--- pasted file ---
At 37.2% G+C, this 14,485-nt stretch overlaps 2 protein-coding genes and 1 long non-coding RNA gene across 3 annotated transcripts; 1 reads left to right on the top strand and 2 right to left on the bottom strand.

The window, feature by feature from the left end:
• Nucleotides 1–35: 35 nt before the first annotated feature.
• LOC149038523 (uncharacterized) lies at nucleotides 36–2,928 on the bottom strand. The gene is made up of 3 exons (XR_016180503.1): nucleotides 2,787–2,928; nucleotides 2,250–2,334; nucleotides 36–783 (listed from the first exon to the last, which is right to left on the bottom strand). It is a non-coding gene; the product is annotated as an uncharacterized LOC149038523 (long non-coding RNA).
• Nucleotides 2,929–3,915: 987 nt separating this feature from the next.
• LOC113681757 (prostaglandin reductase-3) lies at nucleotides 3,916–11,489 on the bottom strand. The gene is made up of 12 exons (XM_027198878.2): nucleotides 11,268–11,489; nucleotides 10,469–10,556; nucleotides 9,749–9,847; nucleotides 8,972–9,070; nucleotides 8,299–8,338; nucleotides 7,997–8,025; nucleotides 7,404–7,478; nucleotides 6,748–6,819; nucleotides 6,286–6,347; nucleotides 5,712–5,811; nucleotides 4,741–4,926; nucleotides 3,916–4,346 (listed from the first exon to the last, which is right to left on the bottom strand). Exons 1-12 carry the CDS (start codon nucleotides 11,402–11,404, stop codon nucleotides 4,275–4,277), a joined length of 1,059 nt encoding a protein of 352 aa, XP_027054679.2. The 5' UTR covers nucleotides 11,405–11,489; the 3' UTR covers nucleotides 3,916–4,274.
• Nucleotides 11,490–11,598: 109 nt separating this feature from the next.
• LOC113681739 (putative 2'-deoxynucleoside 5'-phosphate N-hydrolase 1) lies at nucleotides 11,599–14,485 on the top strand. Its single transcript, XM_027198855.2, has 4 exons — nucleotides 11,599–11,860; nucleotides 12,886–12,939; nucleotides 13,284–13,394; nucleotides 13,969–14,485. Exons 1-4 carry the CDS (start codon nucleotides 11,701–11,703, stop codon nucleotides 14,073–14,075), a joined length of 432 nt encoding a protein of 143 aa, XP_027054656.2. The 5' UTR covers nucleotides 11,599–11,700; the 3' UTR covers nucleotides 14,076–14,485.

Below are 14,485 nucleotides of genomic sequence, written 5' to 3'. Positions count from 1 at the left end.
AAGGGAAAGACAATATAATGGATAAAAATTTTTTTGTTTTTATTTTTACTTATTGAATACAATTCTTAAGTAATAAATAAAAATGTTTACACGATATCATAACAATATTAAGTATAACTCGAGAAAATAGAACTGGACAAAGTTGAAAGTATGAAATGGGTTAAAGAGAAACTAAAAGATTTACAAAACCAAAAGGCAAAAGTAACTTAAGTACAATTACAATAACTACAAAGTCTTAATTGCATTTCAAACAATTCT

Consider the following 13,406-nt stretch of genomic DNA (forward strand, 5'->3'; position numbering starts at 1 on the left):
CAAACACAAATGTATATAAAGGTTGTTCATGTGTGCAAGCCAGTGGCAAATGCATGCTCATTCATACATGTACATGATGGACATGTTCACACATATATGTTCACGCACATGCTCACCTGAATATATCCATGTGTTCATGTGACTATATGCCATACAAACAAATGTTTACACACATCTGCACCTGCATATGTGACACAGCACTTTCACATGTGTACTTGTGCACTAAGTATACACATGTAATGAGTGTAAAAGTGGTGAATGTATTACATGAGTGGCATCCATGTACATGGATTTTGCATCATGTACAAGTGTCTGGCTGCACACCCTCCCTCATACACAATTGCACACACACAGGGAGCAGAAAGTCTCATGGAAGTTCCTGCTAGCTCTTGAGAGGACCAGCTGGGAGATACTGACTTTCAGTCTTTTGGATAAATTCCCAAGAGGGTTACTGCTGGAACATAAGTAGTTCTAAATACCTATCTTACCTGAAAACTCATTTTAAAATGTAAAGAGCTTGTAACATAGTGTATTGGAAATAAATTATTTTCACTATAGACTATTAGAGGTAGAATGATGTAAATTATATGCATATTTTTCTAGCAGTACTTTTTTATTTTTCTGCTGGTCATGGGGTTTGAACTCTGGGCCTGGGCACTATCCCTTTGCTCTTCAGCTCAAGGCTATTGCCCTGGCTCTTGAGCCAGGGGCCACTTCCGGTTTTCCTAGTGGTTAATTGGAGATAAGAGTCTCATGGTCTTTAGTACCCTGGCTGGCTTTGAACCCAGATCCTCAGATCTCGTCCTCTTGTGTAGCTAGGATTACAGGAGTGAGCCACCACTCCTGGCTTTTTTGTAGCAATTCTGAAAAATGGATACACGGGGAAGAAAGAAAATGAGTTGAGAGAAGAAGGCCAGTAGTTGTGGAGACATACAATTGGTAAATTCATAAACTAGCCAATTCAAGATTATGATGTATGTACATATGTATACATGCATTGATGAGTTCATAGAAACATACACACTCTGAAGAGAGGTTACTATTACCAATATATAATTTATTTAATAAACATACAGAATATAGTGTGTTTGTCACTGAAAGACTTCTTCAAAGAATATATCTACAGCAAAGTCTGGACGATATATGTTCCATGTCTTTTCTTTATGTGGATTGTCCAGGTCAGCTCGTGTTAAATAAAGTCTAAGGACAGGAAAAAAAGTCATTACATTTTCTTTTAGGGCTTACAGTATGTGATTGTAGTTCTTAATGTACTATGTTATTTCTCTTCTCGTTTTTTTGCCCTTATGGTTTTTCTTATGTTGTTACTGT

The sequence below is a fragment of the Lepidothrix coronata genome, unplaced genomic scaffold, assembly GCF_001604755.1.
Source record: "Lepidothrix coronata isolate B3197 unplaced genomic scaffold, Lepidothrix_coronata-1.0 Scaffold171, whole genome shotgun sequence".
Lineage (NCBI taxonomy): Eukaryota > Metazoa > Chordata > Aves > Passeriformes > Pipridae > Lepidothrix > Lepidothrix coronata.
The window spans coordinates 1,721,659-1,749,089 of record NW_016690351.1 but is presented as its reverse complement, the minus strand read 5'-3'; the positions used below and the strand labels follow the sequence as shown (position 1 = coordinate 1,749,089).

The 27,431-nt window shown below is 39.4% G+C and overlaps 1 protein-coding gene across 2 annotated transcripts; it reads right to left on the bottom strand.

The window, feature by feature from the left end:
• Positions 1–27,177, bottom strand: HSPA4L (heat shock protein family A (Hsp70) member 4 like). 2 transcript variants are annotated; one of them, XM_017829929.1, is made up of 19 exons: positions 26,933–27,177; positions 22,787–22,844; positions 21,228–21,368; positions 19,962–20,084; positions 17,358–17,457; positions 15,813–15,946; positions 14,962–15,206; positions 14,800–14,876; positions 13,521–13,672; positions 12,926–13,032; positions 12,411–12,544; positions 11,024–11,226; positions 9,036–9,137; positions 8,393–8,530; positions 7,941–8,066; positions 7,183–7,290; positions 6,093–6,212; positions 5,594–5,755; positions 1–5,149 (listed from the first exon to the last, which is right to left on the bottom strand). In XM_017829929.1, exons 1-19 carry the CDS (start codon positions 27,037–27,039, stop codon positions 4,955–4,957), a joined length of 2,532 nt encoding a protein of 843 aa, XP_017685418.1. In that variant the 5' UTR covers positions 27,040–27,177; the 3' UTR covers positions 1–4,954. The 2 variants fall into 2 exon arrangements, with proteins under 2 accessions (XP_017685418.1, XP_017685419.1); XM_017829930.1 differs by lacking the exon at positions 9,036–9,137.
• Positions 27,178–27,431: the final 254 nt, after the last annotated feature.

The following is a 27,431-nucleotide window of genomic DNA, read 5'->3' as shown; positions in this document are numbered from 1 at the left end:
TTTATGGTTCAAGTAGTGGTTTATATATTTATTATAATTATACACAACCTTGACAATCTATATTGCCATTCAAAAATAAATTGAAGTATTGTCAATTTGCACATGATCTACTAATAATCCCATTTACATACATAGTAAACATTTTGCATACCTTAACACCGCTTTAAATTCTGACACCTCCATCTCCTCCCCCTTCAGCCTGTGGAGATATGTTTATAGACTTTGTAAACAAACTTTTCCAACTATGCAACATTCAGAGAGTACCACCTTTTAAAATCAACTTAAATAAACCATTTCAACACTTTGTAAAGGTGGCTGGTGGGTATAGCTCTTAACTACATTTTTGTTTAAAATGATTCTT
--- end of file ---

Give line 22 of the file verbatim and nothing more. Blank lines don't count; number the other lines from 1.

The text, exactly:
TTTATGGTTCAAGTAGTGGTTTATATATTTATTATAATTATACACAACCTTGACAATCTATATTGCCATTCAAAAATAAATTGAAGTATTGTCAATTTGCACATGATCTACTAATAATCCCATTTACATACATAGTAAACATTTTGCATACCTTAACACCGCTTTAAATTCTGACACCTCCATCTCCTCCCCCTTCAGCCTGTGGAGATATGTTTATAGACTTTGTAAACAAACTTTTCCAACTATGCAACATTCAGAGAGTACCACCTTTTAAAATCAACTTAAATAAACCATTTCAACACTTTGTAAAGGTGGCTGGTGGGTATAGCTCTTAACTACATTTTTGTTTAAAATGATTCTT